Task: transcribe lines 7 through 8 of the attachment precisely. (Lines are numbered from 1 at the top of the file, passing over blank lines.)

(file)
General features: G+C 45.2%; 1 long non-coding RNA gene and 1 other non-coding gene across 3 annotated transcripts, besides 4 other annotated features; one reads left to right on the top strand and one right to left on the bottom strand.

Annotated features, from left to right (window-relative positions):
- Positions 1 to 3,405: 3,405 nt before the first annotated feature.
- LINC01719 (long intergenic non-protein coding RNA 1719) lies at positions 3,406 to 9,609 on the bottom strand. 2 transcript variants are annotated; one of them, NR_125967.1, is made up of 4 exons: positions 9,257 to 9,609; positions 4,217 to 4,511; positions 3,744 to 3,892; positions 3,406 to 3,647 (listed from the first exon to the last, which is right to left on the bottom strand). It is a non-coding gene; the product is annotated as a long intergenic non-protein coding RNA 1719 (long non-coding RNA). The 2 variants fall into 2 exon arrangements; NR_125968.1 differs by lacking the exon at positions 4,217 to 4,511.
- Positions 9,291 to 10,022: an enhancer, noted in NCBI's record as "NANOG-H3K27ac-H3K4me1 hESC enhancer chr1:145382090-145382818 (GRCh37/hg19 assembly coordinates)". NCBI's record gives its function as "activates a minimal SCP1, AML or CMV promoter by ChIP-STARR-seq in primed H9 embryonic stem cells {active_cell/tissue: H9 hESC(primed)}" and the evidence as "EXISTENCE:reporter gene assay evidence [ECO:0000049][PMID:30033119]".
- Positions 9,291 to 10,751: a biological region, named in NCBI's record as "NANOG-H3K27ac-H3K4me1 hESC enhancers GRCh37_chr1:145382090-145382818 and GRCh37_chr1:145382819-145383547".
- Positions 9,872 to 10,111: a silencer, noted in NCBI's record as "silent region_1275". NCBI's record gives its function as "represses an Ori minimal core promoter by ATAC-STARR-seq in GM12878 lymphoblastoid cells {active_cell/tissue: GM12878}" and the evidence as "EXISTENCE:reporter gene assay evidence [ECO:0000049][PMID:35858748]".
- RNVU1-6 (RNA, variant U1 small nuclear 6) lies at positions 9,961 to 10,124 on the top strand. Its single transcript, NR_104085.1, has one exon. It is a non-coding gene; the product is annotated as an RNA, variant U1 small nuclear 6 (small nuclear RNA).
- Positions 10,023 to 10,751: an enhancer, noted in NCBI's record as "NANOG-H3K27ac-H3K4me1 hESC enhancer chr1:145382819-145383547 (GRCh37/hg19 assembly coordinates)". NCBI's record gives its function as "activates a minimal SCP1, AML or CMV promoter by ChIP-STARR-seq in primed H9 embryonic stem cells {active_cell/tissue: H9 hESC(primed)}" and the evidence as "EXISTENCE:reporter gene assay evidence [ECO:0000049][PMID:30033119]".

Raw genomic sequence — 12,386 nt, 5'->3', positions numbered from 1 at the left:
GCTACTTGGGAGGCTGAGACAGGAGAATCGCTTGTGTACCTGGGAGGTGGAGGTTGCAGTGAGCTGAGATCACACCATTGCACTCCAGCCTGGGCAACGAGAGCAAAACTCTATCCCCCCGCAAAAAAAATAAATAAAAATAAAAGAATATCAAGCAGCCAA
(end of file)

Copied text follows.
- Positions 9,872 to 10,111: a silencer, noted in NCBI's record as "silent region_1275". NCBI's record gives its function as "represses an Ori minimal core promoter by ATAC-STARR-seq in GM12878 lymphoblastoid cells {active_cell/tissue: GM12878}" and the evidence as "EXISTENCE:reporter gene assay evidence [ECO:0000049][PMID:35858748]".
- RNVU1-6 (RNA, variant U1 small nuclear 6) lies at positions 9,961 to 10,124 on the top strand. Its single transcript, NR_104085.1, has one exon. It is a non-coding gene; the product is annotated as an RNA, variant U1 small nuclear 6 (small nuclear RNA).